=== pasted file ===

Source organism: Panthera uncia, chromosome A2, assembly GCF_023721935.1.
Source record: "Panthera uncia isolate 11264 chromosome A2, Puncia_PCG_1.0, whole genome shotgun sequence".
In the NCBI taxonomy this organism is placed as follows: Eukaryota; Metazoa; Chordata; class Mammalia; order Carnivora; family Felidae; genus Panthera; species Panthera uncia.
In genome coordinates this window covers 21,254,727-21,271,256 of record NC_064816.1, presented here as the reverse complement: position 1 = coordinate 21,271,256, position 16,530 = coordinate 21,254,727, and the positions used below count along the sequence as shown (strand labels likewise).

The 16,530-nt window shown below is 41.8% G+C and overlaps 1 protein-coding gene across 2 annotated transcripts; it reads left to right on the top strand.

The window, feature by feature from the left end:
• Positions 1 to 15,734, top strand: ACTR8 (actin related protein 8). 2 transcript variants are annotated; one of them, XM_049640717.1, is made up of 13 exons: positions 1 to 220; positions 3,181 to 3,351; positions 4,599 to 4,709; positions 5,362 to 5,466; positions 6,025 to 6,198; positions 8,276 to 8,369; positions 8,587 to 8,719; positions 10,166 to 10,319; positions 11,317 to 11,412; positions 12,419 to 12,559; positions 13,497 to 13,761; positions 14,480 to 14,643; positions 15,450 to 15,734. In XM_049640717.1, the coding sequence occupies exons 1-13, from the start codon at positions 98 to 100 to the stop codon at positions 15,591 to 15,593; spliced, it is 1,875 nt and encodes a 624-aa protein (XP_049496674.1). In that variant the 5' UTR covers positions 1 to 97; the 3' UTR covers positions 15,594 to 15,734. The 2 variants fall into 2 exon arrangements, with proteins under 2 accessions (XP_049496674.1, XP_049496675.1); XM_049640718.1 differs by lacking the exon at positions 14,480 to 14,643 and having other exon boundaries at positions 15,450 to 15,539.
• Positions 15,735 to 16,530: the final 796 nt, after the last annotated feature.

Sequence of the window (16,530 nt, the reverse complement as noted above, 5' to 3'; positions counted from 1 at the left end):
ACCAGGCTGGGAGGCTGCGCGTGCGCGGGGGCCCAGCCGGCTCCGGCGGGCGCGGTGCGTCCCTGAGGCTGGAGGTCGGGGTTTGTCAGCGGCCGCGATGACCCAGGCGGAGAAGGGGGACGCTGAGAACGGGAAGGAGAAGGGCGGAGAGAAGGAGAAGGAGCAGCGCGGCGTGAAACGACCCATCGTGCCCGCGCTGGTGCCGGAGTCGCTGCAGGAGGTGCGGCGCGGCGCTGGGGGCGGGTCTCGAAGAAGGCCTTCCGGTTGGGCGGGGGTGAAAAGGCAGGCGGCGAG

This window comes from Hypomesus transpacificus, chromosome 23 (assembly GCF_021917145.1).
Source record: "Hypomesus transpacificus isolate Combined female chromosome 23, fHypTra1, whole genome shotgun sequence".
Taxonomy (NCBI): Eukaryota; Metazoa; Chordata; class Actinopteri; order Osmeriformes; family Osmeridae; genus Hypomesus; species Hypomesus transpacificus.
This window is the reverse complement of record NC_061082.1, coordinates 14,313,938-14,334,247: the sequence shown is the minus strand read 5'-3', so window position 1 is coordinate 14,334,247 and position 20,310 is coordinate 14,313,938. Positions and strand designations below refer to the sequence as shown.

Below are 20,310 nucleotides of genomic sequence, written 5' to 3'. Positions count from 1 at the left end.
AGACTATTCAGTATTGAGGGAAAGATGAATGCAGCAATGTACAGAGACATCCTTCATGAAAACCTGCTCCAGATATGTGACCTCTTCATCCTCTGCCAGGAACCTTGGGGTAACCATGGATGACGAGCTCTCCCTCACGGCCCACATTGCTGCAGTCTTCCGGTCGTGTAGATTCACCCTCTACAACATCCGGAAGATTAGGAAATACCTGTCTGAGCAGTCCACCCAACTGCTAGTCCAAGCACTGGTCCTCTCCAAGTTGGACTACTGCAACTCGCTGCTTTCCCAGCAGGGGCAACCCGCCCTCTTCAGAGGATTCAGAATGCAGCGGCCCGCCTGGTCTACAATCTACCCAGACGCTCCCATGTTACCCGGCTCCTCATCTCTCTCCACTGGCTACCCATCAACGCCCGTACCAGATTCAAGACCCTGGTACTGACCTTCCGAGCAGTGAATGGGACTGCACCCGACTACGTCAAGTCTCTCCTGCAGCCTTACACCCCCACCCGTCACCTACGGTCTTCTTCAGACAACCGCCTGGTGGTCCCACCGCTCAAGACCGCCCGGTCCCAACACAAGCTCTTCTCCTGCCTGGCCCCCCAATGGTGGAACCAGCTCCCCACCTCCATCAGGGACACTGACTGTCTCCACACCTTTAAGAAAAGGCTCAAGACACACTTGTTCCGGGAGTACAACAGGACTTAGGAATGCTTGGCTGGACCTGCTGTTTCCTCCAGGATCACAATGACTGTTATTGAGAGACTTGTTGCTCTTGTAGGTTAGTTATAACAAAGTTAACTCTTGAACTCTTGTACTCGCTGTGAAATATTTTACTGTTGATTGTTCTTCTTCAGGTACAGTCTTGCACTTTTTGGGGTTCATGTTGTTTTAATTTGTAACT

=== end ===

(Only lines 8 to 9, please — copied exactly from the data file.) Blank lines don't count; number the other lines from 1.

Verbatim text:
• Positions 15,735 to 16,530: the final 796 nt, after the last annotated feature.

Sequence of the window (16,530 nt, the reverse complement as noted above, 5' to 3'; positions counted from 1 at the left end):